I saw the Danny Boyle-directed, James Franco-starred film last night with Ash and I was not disappointed. Sure, it wasn't as eventful and engaging and moving and visually stunning as Boyle's Oscar darling Slumdog Millionaire...but that's a high bar to get over. I didn't expect 127 Hours to be as good as Slumdog, but I did expect it to have that scene.
You know, that scene...the one every great movie has. Sometimes it's when the plot comes together like when we realize Bruce Willis is already dead in The Sixth Sense, or in Shawshank Redemption (my all-time fav) when Tim Robbins finishes crawling through all that shit in the prison walls to be cleansed by the rain shower outside. Other times, it's the final scene when the theatre lights come on and everyone is crying. The final scene in Philadelphia definitely captures what I'm talking about here. There's no way you finish that movie without some tears coming out.
Well to say that I liked 127 Hours is to say that I absolutely loved that scene. It was actually a combination of both types...part because we know that the story is about Aron Ralston cutting his arm off and partially because we don't know what the meaning it all has in his life is. And to hear Ralston himself say that this wasn't just "based on a true story" in a Hollywood kind of way, but that it actually was a near-spoton depiction of the events and his feelings, really makes the final scene that much more effective.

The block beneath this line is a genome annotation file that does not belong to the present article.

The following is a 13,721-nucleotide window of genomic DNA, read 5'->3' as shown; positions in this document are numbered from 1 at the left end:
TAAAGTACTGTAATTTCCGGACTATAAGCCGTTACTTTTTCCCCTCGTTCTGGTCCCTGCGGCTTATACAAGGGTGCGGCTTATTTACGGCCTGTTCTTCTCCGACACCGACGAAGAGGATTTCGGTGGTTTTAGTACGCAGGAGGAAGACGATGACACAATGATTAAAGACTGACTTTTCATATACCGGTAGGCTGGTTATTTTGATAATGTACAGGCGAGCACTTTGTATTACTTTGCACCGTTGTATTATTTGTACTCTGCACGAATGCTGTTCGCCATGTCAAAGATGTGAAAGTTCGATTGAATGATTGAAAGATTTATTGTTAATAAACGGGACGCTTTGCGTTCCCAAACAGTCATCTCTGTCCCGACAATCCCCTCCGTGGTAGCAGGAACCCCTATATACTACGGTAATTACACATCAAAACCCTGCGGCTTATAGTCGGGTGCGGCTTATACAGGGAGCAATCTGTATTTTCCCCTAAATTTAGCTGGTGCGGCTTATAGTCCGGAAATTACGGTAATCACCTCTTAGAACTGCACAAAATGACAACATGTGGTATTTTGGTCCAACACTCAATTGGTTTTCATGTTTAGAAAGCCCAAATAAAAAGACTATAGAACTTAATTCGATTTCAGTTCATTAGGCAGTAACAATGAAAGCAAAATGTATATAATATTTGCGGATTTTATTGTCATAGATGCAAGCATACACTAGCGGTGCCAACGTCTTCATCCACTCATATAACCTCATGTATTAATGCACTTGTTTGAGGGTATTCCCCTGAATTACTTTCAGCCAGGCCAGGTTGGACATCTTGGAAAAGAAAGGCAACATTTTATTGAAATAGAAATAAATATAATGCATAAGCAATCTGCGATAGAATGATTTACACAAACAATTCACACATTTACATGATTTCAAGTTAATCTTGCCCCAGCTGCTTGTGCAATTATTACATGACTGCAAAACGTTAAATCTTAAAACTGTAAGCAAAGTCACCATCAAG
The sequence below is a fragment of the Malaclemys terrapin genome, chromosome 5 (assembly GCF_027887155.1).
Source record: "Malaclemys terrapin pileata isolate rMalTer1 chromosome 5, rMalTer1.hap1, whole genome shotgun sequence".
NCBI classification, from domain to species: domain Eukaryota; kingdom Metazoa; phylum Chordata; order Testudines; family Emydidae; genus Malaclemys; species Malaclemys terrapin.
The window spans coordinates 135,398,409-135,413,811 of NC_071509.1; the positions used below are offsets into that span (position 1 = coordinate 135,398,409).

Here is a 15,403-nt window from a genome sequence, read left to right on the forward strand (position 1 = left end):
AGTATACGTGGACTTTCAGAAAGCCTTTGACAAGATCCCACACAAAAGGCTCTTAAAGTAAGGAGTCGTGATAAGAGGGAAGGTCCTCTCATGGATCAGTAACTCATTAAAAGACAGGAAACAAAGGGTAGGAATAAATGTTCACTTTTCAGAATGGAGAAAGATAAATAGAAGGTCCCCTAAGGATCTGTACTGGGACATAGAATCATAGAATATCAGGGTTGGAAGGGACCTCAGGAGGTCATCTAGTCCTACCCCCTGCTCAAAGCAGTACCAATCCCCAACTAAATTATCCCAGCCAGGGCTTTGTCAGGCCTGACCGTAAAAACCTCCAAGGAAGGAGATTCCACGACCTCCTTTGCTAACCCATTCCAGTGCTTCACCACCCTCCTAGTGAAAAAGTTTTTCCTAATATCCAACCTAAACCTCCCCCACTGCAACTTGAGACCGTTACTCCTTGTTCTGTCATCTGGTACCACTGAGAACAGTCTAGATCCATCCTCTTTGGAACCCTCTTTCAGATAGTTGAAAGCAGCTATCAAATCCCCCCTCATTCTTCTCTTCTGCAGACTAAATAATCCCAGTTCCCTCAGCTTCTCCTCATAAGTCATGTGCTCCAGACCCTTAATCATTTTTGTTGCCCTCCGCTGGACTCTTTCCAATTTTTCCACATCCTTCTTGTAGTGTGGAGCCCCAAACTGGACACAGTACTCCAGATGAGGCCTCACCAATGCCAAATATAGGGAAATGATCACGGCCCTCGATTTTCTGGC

I don't want to give away what specifically happens or what Ralston, played wonderfully by Franco, goes through, but I will say that I found myself identifying with his desire to go it alone (in the beginning of the film) followed by his realization that he can't do it all by himself (in the end). It's amazing how often people who have big imaginations and great ambitions are found to be the solo, I'll be fine by myself types. I think that's part of the reason why LeBron got so much flack for going to Miami, too...he didn't fit the mold of the John Wayne, Michael Jordan...
I myself struggle with coming to terms with my constant struggle to balance my independent willpower and drive to succeed and my true desire to be part of a team, a family. I really connected to 127 Hours because that scene jolted me (nearly to the point of breaking down) to introspection like few movies have or can.